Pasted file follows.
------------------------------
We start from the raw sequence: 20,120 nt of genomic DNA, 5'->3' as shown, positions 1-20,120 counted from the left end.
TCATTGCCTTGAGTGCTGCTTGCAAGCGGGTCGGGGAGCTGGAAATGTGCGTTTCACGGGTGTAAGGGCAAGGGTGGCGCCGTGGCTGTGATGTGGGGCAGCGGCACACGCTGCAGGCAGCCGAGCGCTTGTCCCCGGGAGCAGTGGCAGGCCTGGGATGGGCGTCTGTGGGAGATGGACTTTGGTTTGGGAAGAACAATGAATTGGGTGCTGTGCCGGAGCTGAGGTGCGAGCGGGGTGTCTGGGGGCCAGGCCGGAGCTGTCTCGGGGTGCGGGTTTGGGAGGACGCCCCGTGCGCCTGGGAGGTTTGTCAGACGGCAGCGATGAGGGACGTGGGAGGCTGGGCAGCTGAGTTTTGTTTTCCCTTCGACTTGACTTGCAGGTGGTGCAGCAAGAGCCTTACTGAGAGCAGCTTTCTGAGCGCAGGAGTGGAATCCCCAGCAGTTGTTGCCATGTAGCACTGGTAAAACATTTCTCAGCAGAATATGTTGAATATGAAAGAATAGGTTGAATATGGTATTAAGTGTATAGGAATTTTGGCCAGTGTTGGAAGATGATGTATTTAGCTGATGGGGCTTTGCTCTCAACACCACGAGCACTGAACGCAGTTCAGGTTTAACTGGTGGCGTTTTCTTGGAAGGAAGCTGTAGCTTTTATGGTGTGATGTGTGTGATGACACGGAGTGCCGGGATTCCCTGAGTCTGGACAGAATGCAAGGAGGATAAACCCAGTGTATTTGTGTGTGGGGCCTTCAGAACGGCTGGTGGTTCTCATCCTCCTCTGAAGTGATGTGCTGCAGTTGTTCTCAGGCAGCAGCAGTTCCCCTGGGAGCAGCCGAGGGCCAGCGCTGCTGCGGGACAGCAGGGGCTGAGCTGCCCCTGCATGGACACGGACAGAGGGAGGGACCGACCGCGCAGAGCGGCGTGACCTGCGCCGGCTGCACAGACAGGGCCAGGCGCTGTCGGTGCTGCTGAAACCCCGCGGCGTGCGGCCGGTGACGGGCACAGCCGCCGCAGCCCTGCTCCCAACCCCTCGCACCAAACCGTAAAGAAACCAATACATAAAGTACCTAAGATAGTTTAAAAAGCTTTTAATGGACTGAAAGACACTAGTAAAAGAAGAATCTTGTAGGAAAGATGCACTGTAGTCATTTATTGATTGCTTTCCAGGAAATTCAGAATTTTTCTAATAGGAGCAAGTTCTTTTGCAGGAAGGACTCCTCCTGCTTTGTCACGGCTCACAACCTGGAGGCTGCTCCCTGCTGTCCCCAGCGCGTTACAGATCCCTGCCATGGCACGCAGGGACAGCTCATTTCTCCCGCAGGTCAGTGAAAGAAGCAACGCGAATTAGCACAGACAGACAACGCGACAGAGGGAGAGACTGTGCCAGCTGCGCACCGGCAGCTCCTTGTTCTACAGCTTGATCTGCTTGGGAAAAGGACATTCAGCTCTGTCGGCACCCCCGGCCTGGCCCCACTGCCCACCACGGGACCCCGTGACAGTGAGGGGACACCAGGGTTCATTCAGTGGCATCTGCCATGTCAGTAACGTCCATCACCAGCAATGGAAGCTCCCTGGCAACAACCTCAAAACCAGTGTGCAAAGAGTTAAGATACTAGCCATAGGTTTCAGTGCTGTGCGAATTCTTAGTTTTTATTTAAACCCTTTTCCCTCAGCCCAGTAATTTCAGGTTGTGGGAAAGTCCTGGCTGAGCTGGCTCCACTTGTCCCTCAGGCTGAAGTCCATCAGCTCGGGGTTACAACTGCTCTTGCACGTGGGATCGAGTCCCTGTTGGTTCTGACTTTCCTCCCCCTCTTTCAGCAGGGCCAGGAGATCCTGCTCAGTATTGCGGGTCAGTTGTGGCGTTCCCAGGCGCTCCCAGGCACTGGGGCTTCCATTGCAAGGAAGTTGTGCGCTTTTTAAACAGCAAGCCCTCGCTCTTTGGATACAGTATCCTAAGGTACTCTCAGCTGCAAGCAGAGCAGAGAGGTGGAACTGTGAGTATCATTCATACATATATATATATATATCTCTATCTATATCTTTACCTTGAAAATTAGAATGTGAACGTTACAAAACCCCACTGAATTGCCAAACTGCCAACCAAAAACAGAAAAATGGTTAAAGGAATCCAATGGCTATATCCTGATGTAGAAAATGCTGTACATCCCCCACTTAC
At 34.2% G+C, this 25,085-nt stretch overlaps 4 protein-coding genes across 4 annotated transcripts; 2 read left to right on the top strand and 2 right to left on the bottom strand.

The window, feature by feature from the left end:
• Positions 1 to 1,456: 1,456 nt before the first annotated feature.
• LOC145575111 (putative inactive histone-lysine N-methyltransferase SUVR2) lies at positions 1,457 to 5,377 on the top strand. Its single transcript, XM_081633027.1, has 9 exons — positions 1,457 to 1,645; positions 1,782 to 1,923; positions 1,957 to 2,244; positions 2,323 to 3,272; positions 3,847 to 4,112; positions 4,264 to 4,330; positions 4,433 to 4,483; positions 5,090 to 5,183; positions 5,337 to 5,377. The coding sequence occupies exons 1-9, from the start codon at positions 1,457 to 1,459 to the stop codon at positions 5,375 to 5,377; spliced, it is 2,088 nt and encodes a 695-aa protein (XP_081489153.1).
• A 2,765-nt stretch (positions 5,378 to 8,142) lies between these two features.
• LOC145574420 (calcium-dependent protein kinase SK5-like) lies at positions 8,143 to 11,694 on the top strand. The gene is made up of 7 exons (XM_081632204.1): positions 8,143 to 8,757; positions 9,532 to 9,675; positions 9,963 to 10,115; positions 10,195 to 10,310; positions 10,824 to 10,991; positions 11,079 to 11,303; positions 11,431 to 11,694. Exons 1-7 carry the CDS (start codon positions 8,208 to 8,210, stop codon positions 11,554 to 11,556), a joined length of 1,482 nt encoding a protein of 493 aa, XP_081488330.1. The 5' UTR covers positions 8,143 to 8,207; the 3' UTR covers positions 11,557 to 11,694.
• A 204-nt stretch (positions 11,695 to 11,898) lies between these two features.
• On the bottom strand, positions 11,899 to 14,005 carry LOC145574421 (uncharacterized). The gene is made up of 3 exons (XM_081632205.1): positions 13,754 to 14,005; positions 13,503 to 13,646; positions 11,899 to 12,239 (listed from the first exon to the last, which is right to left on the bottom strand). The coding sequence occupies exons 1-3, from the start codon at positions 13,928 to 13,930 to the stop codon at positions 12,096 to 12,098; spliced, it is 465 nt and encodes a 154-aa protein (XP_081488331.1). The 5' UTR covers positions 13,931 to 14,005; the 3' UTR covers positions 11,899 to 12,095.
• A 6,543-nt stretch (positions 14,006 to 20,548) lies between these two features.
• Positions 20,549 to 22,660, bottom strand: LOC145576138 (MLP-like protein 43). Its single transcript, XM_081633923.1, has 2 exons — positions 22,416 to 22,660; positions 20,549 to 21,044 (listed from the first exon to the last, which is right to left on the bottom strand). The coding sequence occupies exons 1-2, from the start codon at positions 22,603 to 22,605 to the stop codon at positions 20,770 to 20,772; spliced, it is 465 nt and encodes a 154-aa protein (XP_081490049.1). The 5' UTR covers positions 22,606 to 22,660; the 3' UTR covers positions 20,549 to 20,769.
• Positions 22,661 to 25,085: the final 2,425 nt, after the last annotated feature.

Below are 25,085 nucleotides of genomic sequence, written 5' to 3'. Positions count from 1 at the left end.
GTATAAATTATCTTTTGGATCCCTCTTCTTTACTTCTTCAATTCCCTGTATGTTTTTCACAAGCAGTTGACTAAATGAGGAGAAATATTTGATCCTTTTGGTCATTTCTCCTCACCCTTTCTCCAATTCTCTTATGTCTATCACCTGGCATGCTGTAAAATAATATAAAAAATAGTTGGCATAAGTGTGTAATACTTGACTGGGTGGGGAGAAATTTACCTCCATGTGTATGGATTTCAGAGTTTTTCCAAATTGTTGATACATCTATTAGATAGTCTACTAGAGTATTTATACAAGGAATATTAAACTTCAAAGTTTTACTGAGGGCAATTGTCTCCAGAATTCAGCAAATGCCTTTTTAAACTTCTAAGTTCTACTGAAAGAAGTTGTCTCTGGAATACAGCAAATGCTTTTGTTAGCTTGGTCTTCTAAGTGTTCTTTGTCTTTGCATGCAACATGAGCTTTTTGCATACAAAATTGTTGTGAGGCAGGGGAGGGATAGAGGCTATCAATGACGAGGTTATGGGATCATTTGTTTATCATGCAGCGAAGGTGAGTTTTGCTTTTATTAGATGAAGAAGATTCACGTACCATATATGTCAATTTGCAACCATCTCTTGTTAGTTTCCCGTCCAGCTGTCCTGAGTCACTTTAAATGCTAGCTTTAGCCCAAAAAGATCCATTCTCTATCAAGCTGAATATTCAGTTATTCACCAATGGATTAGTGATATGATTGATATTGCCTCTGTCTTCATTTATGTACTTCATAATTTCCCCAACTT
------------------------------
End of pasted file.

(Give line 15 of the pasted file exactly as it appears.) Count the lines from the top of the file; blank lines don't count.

GTATAAATTATCTTTTGGATCCCTCTTCTTTACTTCTTCAATTCCCTGTATGTTTTTCACAAGCAGTTGACTAAATGAGGAGAAATATTTGATCCTTTTGGTCATTTCTCCTCACCCTTTCTCCAATTCTCTTATGTCTATCACCTGGCATGCTGTAAAATAATATAAAAAATAGTTGGCATAAGTGTGTAATACTTGACTGGGTGGGGAGAAATTTACCTCCATGTGTATGGATTTCAGAGTTTTTCCAAATTGTTGATACATCTATTAGATAGTCTACTAGAGTATTTATACAAGGAATATTAAACTTCAAAGTTTTACTGAGGGCAATTGTCTCCAGAATTCAGCAAATGCCTTTTTAAACTTCTAAGTTCTACTGAAAGAAGTTGTCTCTGGAATACAGCAAATGCTTTTGTTAGCTTGGTCTTCTAAGTGTTCTTTGTCTTTGCATGCAACATGAGCTTTTTGCATACAAAATTGTTGTGAGGCAGGGGAGGGATAGAGGCTATCAATGACGAGGTTATGGGATCATTTGTTTATCATGCAGCGAAGGTGAGTTTTGCTTTTATTAGATGAAGAAGATTCACGTACCATATATGTCAATTTGCAACCATCTCTTGTTAGTTTCCCGTCCAGCTGTCCTGAGTCACTTTAAATGCTAGCTTTAGCCCAAAAAGATCCATTCTCTATCAAGCTGAATATTCAGTTATTCACCAATGGATTAGTGATATGATTGATATTGCCTCTGTCTTCATTTATGTACTTCATAATTTCCCCAACTT